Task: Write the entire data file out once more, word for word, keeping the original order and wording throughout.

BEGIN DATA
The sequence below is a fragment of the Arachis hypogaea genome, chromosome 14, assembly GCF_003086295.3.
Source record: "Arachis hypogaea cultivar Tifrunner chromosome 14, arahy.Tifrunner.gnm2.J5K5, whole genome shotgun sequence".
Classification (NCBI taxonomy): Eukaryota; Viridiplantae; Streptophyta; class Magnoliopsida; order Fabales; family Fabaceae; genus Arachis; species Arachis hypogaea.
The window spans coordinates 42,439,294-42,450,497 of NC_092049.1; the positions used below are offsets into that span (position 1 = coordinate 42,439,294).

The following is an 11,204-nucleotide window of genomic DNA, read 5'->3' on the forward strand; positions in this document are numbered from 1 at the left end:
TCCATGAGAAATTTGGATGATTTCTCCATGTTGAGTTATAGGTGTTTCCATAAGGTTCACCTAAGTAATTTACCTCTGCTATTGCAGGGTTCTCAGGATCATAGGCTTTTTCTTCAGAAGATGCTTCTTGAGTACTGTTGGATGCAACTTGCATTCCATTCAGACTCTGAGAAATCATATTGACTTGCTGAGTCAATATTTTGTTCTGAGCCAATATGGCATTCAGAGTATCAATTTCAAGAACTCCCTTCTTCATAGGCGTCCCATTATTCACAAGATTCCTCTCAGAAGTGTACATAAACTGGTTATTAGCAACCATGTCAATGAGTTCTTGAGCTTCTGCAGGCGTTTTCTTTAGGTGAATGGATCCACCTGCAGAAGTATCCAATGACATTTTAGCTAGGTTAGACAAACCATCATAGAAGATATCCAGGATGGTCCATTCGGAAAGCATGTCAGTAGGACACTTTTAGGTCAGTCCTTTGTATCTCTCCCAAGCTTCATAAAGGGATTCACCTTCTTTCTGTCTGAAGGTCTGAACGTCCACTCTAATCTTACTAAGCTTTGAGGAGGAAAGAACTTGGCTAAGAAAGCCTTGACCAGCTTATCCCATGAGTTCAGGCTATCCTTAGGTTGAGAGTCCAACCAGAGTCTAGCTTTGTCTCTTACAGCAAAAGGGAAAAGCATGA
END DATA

The sequence below is a fragment of the Arachis hypogaea genome, chromosome 14, assembly GCF_003086295.3.
Source record: "Arachis hypogaea cultivar Tifrunner chromosome 14, arahy.Tifrunner.gnm2.J5K5, whole genome shotgun sequence".
Classification (NCBI taxonomy): Eukaryota; Viridiplantae; Streptophyta; class Magnoliopsida; order Fabales; family Fabaceae; genus Arachis; species Arachis hypogaea.
The window spans coordinates 42,439,294-42,450,497 of NC_092049.1; the positions used below are offsets into that span (position 1 = coordinate 42,439,294).

The following is an 11,204-nucleotide window of genomic DNA, read 5'->3' on the forward strand; positions in this document are numbered from 1 at the left end:
TCCATGAGAAATTTGGATGATTTCTCCATGTTGAGTTATAGGTGTTTCCATAAGGTTCACCTAAGTAATTTACCTCTGCTATTGCAGGGTTCTCAGGATCATAGGCTTTTTCTTCAGAAGATGCTTCTTGAGTACTGTTGGATGCAACTTGCATTCCATTCAGACTCTGAGAAATCATATTGACTTGCTGAGTCAATATTTTGTTCTGAGCCAATATGGCATTCAGAGTATCAATTTCAAGAACTCCCTTCTTCATAGGCGTCCCATTATTCACAAGATTCCTCTCAGAAGTGTACATAAACTGGTTATTAGCAACCATGTCAATGAGTTCTTGAGCTTCTGCAGGCGTTTTCTTTAGGTGAATGGATCCACCTGCAGAAGTATCCAATGACATTTTAGCTAGGTTAGACAAACCATCATAGAAGATATCCAGGATGGTCCATTCGGAAAGCATGTCAGTAGGACACTTTTAGGTCAGTCCTTTGTATCTCTCCCAAGCTTCATAAAGGGATTCACCTTCTTTCTGTCTGAAGGTCTGAACGTCCACTCTAATCTTACTAAGCTTTGAGGAGGAAAGAACTTGGCTAAGAAAGCCTTGACCAGCTTATCCCATGAGTTCAGGCTATCCTTAGGTTGAGAGTCCAACCAGAGTCTAGCTTTGTCTCTTACAGCAAAAGGGAAAAGCATGA